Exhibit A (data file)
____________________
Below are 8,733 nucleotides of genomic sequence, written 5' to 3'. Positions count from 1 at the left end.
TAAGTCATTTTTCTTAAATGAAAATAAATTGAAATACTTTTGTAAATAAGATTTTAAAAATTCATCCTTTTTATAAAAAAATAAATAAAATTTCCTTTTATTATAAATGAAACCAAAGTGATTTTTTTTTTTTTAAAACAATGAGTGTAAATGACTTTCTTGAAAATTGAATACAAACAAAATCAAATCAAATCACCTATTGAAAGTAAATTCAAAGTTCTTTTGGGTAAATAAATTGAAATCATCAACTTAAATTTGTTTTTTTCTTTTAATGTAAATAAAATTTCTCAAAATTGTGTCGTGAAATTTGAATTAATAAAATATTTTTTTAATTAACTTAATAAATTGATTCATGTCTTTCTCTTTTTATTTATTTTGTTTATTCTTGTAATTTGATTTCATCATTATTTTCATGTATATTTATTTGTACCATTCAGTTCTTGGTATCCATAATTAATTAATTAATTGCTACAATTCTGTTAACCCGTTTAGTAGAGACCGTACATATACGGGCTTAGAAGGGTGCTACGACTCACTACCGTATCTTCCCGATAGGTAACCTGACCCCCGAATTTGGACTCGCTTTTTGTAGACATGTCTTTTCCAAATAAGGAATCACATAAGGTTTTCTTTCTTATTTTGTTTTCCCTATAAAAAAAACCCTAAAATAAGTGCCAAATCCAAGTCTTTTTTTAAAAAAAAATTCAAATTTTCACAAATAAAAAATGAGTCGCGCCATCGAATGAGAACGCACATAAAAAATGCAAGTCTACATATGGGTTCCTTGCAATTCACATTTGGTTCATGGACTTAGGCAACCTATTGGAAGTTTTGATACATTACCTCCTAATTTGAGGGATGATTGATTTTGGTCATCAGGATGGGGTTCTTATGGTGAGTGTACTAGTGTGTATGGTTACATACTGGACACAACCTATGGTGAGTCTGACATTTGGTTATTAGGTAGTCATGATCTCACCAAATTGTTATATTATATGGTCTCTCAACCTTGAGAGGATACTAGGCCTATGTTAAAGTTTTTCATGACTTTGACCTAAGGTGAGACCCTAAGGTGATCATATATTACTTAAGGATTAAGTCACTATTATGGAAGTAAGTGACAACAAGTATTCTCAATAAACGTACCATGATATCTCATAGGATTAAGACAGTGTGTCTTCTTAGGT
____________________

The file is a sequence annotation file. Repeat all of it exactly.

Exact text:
Below are 8,733 nucleotides of genomic sequence, written 5' to 3'. Positions count from 1 at the left end.
TAAGTCATTTTTCTTAAATGAAAATAAATTGAAATACTTTTGTAAATAAGATTTTAAAAATTCATCCTTTTTATAAAAAAATAAATAAAATTTCCTTTTATTATAAATGAAACCAAAGTGATTTTTTTTTTTTTAAAACAATGAGTGTAAATGACTTTCTTGAAAATTGAATACAAACAAAATCAAATCAAATCACCTATTGAAAGTAAATTCAAAGTTCTTTTGGGTAAATAAATTGAAATCATCAACTTAAATTTGTTTTTTTCTTTTAATGTAAATAAAATTTCTCAAAATTGTGTCGTGAAATTTGAATTAATAAAATATTTTTTTAATTAACTTAATAAATTGATTCATGTCTTTCTCTTTTTATTTATTTTGTTTATTCTTGTAATTTGATTTCATCATTATTTTCATGTATATTTATTTGTACCATTCAGTTCTTGGTATCCATAATTAATTAATTAATTGCTACAATTCTGTTAACCCGTTTAGTAGAGACCGTACATATACGGGCTTAGAAGGGTGCTACGACTCACTACCGTATCTTCCCGATAGGTAACCTGACCCCCGAATTTGGACTCGCTTTTTGTAGACATGTCTTTTCCAAATAAGGAATCACATAAGGTTTTCTTTCTTATTTTGTTTTCCCTATAAAAAAAACCCTAAAATAAGTGCCAAATCCAAGTCTTTTTTTAAAAAAAAATTCAAATTTTCACAAATAAAAAATGAGTCGCGCCATCGAATGAGAACGCACATAAAAAATGCAAGTCTACATATGGGTTCCTTGCAATTCACATTTGGTTCATGGACTTAGGCAACCTATTGGAAGTTTTGATACATTACCTCCTAATTTGAGGGATGATTGATTTTGGTCATCAGGATGGGGTTCTTATGGTGAGTGTACTAGTGTGTATGGTTACATACTGGACACAACCTATGGTGAGTCTGACATTTGGTTATTAGGTAGTCATGATCTCACCAAATTGTTATATTATATGGTCTCTCAACCTTGAGAGGATACTAGGCCTATGTTAAAGTTTTTCATGACTTTGACCTAAGGTGAGACCCTAAGGTGATCATATATTACTTAAGGATTAAGTCACTATTATGGAAGTAAGTGACAACAAGTATTCTCAATAAACGTACCATGATATCTCATAGGATTAAGACAGTGTGTCTTCTTAGGT